Ethics for Lawyers: Practicing Law in a Digital World
It appears that the world’s rapid digitalization has given rise to an entirely new class of eLaw ethical issues for legal practitioners. From learning to navigate software and coordinating casework online to avoiding the pitfalls of social media, technology presents a new set of challenges that may be redefining the modern ethics for lawyers.
3 Ethical Guidelines for Attorneys in the Digital Age
Lawyers are required to meet their ethical obligations with respect to technology. The following general guidelines on using electronic solutions may help prevent possible monetary sanctions or disbarment, giving you peace of mind when navigating modern technology in your practice.
1. You Have to Cooperate with Opposing Counsel on e-Discovery
Federal Rule of Civil Procedure 26(f)(3)(C)
requires the parties to a case to agree on a discovery protocol for electronically stored information (ESI) early on in the proceedings. A typical protocol will include provisions such as:
- How both sides can access the other party’s ESI
- The scope of the data collection
- Acceptable file formats
- Data security and safety
- How the data will be handled
To help ensure effective cooperation with opposing counsel, you have to be a competent user of electronic means of communication and e-discovery software. You must also be able to search through your own data. Otherwise, a court may order you to outsource the process to a third-party vendor.
Judges have been taking e-discovery protocols seriously: In 2011, a Florida court sanctioned the defendant’s lack of training or competence in searching for and producing ESI as a breach of their obligation of cooperation and full disclosure. The courts have also made it clear that the duty to preserve and identify evidence extends to both paper and electronic records.
2. You Have a Supervisory Role During e-Discovery
In Qualcomm Inc. v. Broadcom Corp., the court held that attorneys must be technologically competent to adequately supervise both junior lawyers and non-lawyers involved in the e-discovery process. This means that you, as counsel, are personally responsible for the individuals working under your direction, and a poor grasp of modern technology is no excuse for failing to supervise them properly.
However, the court also found that junior attorneys have independent ethical obligations toward the client. These duties take precedence over any senior attorney’s instructions. That means junior lawyers should have good IT skills themselves to ensure effective e-discovery.
3. Exercise Plenty of Caution When Using Social Media
Perhaps you are considering asking a paralegal to look up a defendant’s social media platforms.
Before you do so, you should know that you are entering controversial and potentially dangerous territory. Several state and local bar associations have already published opinion pieces on similar ethical issues arising from social media, so be sure to check your local regulations and any relevant court rulings first.
Here are a few important things to be mindful of:
There Is No Presumption of Privacy on Social Media
The current position of the courts is that social media users do not have a reasonable expectation of privacy with regards to the information they post online, regardless of their privacy settings.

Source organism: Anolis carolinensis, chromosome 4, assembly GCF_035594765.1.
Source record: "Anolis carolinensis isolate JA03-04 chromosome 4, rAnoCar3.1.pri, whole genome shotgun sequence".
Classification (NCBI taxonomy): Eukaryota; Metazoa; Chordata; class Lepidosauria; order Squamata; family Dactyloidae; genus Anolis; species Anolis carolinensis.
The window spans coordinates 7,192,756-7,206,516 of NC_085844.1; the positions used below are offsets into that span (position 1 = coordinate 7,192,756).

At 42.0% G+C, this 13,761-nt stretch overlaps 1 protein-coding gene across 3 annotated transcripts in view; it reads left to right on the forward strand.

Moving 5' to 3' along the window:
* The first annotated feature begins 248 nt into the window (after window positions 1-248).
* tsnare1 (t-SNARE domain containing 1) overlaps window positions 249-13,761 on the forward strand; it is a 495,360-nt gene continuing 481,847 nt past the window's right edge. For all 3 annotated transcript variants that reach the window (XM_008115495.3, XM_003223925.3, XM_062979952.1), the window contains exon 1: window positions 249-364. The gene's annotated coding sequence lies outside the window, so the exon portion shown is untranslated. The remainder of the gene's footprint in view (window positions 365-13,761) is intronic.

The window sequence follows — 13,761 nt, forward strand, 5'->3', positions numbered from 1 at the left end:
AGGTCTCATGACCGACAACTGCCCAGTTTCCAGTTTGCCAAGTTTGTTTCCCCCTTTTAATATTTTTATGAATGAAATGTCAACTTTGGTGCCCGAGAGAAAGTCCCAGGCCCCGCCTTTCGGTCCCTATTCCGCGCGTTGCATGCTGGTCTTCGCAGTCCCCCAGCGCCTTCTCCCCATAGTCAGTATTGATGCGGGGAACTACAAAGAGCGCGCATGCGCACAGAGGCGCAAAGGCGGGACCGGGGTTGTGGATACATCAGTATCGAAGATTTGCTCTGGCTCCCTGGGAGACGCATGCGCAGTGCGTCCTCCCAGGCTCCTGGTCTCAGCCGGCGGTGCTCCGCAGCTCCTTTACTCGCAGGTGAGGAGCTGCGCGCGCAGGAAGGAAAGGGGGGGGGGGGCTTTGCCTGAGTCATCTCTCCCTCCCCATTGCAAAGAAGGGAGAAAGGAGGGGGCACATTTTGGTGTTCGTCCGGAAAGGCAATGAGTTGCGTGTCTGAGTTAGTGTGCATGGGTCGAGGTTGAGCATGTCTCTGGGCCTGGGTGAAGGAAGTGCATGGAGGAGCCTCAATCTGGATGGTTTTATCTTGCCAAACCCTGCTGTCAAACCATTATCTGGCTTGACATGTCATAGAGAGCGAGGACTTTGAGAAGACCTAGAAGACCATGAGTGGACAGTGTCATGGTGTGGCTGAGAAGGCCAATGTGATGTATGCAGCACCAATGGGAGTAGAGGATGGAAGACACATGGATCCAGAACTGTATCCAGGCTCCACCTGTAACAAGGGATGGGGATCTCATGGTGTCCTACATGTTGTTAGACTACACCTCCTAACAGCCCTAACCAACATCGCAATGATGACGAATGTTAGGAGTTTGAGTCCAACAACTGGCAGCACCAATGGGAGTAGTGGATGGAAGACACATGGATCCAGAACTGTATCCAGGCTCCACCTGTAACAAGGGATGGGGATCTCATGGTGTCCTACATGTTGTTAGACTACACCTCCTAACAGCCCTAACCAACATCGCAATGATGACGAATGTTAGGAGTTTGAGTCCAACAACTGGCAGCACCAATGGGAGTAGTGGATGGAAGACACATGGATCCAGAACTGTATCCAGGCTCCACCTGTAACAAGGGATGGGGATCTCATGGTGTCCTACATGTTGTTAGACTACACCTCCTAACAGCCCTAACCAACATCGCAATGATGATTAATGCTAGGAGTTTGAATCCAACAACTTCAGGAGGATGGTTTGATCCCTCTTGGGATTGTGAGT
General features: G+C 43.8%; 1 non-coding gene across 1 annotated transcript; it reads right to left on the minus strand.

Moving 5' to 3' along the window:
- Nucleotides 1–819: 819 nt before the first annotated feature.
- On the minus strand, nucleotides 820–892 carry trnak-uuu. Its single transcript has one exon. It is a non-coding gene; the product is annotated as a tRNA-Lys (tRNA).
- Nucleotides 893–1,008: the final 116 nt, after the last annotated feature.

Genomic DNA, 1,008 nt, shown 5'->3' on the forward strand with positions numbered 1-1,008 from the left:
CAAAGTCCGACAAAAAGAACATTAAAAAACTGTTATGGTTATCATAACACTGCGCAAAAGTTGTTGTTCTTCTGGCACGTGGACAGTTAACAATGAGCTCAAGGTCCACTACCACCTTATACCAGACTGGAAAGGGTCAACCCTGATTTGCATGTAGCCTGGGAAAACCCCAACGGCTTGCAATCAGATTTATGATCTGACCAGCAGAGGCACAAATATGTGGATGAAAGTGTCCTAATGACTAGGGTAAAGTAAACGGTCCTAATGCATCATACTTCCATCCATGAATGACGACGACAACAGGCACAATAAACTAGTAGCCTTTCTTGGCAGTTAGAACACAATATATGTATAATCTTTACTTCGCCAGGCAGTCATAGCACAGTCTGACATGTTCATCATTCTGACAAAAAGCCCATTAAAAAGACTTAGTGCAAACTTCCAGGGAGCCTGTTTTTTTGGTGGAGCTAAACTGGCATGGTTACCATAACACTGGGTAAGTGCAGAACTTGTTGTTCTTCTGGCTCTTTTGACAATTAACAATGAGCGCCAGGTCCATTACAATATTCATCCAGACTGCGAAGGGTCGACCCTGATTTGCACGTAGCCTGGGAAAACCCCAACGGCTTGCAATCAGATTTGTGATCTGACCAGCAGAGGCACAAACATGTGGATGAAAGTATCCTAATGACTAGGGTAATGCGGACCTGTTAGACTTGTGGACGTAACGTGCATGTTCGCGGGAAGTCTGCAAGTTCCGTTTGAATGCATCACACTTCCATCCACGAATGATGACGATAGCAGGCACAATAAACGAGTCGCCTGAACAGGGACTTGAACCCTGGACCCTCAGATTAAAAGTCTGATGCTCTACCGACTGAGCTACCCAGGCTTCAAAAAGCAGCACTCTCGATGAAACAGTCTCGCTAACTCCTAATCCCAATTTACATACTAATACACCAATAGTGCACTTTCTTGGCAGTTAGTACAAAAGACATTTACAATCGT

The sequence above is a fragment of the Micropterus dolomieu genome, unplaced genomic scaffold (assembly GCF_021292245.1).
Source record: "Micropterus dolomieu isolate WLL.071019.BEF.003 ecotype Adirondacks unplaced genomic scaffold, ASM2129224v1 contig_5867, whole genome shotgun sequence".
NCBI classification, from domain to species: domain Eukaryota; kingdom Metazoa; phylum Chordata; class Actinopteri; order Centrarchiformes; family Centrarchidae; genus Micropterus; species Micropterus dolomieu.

In Romano v. Steelcase Inc., the plaintiff alleged she had sustained permanent injuries when she fell out of her office chair. She also claimed the injuries affected her enjoyment of life. The defendant sought – and was granted – access to her Myspace and Facebook profiles. These revealed that the plaintiff had traveled extensively and led quite an active lifestyle in the period she said her injuries prevented such activity.
The court found that since neither social media platform guaranteed full privacy, the plaintiff could have no legitimate expectation of such. When she originally set up her accounts, she consented to the fact that her information will be shared with others, including people who may not be on her friend lists. In fact, the court continued, the sharing of personal information was the very purpose of social media platforms.
The Romano case created an important precedent for the discoverability of social media websites when a showing of potential relevance exists.
Attorneys Cannot Use False or Deceitful Representations to Obtain Private Information
Even though there is no right to privacy with respect to social media, you still must be careful when trying to access private information on such websites. Lawyers in New York, for instance, may not use deception, such as assuming a fake identity, to obtain information on social media.
Similar guidelines apply elsewhere, so be sure to check with your local bar association. If you want to access information for evidence, use standard discovery methods such as a subpoena or a request for the production of documents.
Watch Your Language
Be careful how you talk about your work on social media. If possible, refrain from doing that altogether. In 2009, an Illinois lawyer was dismissed from her position as an assistant public defender after posting confidential information on her blog and referring to a judge as “Judge Clueless.”
Navigating the Ethics for Lawyers in the Modern Age
Ethical practice guidelines are changing at the speed of technological innovation. Unfortunately, that means many critical aspects of cybersecurity and digital privacy may not be protected by standard malpractice insurance policies.
To help protect yourself and your firm, consider taking out cyber insurance. This may give you some extra peace of mind, whether you are part of an established firm or are starting your own law practice.
Get your free insurance quote today.